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Here’s What Caused a Catastrophic Virgin Galactic Crash

Investigators say space plane didn’t have enough safeguards

The Virgin Galactic SpaceShip2 (VSS Enterprise) glides toward Earth on its first test flight after being released from its WhiteKnight2 (VMS Eve) mothership over Mojave, California October 10, 2010. The craft was piloted by engineer and test pilot Pete Siebold from Scaled Composites. (HO/Reuters/Corbis)
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Last year, a tragic crash killed two pilots and caused Virgin Galactic’s SpaceShipTwo to disintegrate. Now, the National Transportation Safety Bureau has determined the cause of the crash — a co-pilot’s error. During a hearing, investigators confirmed early findings that the space plane’s wings shifted as it re-entered the Earth’s atmosphere, causing a catastrophic failure.

SpaceShipTwo was never meant to make it to the moon, but to give tourists a glimpse at the edge of the atmosphere. The space plane was designed to be carried into the sky above a larger aircraft before being dropped and activating its rockets. At the highest point of the flight, the ship’s wings would rotate upward in a maneuver called “feathering” in order to create drag and let the ship slow down before floating back to Earth. However, NTSB investigators found that Alsbury unlocked the feathering system too early. The result was deadly.

In order for the feathering system to work, the co-pilot must first unlock the wings by pulling a lever, writes Loren Grush for The Verge. Both the pilot and co-pilot then have to pull two additional levers to start up the motor that feathers the wings. When Alsbury unlocked the wings, pressure from the plane’s transonic speeds and inertia overloaded the motors, according to the NTSB report.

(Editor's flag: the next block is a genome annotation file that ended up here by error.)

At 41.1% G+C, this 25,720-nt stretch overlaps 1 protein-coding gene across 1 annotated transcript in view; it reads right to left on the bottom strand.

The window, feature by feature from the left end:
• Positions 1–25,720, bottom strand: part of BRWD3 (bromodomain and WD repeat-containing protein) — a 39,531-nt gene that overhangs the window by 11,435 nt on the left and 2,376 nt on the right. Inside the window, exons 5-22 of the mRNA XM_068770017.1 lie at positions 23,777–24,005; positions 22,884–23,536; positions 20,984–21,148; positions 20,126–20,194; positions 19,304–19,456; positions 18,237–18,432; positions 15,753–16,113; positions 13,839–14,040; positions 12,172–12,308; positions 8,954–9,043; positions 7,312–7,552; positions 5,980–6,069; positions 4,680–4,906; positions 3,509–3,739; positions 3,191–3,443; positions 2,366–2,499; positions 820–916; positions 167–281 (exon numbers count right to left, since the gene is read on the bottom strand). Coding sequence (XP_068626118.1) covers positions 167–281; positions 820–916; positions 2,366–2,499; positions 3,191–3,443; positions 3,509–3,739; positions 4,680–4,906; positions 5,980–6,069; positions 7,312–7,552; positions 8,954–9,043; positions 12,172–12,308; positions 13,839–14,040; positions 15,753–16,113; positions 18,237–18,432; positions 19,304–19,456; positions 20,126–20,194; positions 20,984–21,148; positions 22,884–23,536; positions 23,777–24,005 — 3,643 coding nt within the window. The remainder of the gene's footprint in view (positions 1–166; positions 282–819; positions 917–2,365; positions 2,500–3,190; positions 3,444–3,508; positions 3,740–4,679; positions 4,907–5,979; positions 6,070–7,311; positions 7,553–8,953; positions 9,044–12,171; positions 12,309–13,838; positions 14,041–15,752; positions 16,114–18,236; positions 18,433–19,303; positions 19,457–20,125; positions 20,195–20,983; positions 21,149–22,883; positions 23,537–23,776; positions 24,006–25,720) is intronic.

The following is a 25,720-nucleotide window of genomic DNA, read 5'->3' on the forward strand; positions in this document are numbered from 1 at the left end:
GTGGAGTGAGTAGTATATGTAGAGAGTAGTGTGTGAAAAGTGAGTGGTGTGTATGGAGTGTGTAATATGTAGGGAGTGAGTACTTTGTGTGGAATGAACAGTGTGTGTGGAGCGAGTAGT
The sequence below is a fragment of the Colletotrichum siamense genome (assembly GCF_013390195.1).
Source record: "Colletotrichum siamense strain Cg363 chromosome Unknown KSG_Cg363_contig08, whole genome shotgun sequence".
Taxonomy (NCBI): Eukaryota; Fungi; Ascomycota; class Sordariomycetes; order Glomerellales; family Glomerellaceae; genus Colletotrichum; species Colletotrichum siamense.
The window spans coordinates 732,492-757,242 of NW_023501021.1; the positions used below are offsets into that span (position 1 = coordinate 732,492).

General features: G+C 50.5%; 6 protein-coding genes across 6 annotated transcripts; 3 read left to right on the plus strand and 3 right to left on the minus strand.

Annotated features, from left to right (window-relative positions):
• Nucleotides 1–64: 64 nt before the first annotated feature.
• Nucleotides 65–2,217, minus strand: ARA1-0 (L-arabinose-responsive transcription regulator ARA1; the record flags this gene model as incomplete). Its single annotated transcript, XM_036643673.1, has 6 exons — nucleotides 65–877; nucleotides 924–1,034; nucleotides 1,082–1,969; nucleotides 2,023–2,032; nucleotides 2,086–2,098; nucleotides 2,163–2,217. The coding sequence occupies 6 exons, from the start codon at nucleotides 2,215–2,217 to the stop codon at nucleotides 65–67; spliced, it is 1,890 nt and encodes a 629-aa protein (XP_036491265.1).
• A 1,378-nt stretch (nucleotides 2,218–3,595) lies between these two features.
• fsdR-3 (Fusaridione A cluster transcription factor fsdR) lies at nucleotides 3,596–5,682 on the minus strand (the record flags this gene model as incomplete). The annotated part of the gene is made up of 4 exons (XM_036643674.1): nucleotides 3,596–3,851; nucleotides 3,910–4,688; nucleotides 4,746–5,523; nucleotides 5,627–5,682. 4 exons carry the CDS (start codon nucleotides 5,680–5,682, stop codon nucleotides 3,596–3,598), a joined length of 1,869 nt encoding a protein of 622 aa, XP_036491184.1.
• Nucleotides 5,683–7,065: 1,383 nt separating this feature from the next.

The investigators strongly criticized Scaled Composites, the company that built SpaceShipTwo, for overlooking this major safety flaw in the designs. The report also found fault with the Federal Aviation Administration for failing to make sure the company fixed systems it found to be hazardous before the test flight.

“Manned commercial spaceflight is a new frontier, with many unknown risks and hazards,” NTSB Chairman Christopher A. Hart said in a press release. “For commercial spaceflight to successfully mature, we must meticulously seek out and mitigate known hazards, as a prerequisite to identifying and mitigating new hazards.”

Virgin Galactic is building a second SpaceShipTwo with an automatic system that will prevent the wings from unlocking early, according to a statement. They hope to resume testing in coming months.

About Danny Lewis

Danny Lewis is a multimedia journalist working in print, radio, and illustration. He focuses on stories with a health/science bent and has reported some of his favorite pieces from the prow of a canoe. Danny is based in Brooklyn, NY.

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